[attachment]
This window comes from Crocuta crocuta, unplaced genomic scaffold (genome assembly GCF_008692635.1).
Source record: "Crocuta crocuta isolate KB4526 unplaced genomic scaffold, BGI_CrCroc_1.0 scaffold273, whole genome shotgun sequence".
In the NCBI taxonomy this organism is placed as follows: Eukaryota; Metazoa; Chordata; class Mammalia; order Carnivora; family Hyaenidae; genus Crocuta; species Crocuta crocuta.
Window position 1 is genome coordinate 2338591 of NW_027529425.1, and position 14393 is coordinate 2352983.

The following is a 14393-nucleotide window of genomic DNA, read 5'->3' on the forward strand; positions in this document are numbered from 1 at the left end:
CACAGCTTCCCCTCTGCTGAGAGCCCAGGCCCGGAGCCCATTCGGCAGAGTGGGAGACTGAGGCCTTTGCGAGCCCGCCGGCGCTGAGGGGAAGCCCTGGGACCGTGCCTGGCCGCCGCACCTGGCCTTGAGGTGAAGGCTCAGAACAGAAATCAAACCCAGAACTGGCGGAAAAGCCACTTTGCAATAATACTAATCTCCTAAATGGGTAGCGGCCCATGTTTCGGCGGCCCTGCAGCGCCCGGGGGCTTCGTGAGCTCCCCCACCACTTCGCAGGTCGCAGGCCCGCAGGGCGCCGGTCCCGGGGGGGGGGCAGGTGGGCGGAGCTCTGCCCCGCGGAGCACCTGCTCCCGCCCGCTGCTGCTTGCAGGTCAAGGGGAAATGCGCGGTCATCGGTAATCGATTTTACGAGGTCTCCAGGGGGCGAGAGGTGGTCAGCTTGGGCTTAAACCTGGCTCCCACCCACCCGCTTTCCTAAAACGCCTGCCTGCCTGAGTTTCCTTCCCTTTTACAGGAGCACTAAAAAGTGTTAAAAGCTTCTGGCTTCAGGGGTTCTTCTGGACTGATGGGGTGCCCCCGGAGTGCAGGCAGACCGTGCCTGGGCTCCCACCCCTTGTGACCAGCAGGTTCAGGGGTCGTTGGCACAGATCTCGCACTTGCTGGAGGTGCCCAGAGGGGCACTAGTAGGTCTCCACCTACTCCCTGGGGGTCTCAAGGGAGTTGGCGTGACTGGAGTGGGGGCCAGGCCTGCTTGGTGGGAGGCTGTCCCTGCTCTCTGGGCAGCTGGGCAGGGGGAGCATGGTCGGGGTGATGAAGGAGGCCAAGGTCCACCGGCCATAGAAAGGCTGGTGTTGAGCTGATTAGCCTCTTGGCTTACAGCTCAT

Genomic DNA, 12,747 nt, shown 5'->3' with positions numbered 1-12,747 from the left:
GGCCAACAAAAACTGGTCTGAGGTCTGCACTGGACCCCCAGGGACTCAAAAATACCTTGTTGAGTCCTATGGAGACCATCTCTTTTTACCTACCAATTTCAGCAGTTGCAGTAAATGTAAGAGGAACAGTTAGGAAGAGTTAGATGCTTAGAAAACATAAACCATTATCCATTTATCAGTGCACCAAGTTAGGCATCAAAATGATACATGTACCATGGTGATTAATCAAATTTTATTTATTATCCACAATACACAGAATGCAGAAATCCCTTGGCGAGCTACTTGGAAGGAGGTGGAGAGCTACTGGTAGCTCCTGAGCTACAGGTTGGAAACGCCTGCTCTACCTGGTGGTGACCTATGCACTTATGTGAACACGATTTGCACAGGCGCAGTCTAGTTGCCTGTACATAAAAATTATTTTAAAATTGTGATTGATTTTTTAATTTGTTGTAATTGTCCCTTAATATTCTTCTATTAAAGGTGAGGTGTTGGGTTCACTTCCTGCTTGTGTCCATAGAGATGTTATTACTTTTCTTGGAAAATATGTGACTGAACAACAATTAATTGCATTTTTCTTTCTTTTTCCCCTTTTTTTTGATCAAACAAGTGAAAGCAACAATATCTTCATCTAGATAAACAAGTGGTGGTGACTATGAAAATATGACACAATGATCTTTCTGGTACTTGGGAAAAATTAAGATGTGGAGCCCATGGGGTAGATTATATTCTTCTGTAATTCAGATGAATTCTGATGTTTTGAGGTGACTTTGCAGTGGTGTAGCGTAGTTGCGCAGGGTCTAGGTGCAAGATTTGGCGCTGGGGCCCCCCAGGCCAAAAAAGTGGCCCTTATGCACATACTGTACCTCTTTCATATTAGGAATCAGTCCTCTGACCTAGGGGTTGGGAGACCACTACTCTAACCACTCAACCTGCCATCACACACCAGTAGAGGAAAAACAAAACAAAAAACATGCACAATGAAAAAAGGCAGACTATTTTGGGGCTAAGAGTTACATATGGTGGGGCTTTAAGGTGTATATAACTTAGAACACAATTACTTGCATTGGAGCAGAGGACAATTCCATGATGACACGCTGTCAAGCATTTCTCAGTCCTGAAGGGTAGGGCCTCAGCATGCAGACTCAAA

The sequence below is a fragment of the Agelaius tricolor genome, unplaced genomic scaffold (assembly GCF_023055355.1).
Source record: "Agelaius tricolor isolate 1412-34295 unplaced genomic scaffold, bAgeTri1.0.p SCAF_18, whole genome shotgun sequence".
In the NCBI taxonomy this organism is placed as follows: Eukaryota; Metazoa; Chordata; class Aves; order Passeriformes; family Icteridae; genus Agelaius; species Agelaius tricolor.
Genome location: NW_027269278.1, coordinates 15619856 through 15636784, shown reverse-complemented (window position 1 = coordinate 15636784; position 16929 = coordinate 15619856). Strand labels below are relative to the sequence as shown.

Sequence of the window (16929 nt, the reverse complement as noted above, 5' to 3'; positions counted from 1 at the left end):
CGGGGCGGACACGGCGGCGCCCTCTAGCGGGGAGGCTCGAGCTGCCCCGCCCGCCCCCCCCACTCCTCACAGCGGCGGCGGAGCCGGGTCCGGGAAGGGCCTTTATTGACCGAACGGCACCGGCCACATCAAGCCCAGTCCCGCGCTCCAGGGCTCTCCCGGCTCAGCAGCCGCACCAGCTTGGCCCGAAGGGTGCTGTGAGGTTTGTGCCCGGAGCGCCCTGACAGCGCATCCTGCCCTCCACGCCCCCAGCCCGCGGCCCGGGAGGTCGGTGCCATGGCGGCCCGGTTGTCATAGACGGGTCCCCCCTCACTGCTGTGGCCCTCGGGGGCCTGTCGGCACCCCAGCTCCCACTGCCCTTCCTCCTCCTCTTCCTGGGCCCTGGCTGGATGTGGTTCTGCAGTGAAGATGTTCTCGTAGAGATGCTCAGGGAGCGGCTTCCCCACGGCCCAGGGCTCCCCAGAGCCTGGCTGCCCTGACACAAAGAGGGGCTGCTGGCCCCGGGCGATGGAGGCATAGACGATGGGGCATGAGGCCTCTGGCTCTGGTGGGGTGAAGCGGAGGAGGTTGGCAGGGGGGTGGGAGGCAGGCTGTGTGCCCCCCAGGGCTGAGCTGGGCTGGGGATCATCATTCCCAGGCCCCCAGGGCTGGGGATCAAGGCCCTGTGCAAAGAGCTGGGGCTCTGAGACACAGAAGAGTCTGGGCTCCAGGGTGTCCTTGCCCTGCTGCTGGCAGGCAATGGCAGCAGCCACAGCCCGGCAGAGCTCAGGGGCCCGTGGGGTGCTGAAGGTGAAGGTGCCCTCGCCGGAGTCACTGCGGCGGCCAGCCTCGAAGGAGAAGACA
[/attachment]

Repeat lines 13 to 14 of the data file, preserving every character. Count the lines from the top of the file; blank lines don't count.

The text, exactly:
Sequence of the window (16929 nt, the reverse complement as noted above, 5' to 3'; positions counted from 1 at the left end):
CGGGGCGGACACGGCGGCGCCCTCTAGCGGGGAGGCTCGAGCTGCCCCGCCCGCCCCCCCCACTCCTCACAGCGGCGGCGGAGCCGGGTCCGGGAAGGGCCTTTATTGACCGAACGGCACCGGCCACATCAAGCCCAGTCCCGCGCTCCAGGGCTCTCCCGGCTCAGCAGCCGCACCAGCTTGGCCCGAAGGGTGCTGTGAGGTTTGTGCCCGGAGCGCCCTGACAGCGCATCCTGCCCTCCACGCCCCCAGCCCGCGGCCCGGGAGGTCGGTGCCATGGCGGCCCGGTTGTCATAGACGGGTCCCCCCTCACTGCTGTGGCCCTCGGGGGCCTGTCGGCACCCCAGCTCCCACTGCCCTTCCTCCTCCTCTTCCTGGGCCCTGGCTGGATGTGGTTCTGCAGTGAAGATGTTCTCGTAGAGATGCTCAGGGAGCGGCTTCCCCACGGCCCAGGGCTCCCCAGAGCCTGGCTGCCCTGACACAAAGAGGGGCTGCTGGCCCCGGGCGATGGAGGCATAGACGATGGGGCATGAGGCCTCTGGCTCTGGTGGGGTGAAGCGGAGGAGGTTGGCAGGGGGGTGGGAGGCAGGCTGTGTGCCCCCCAGGGCTGAGCTGGGCTGGGGATCATCATTCCCAGGCCCCCAGGGCTGGGGATCAAGGCCCTGTGCAAAGAGCTGGGGCTCTGAGACACAGAAGAGTCTGGGCTCCAGGGTGTCCTTGCCCTGCTGCTGGCAGGCAATGGCAGCAGCCACAGCCCGGCAGAGCTCAGGGGCCCGTGGGGTGCTGAAGGTGAAGGTGCCCTCGCCGGAGTCACTGCGGCGGCCAGCCTCGAAGGAGAAGACA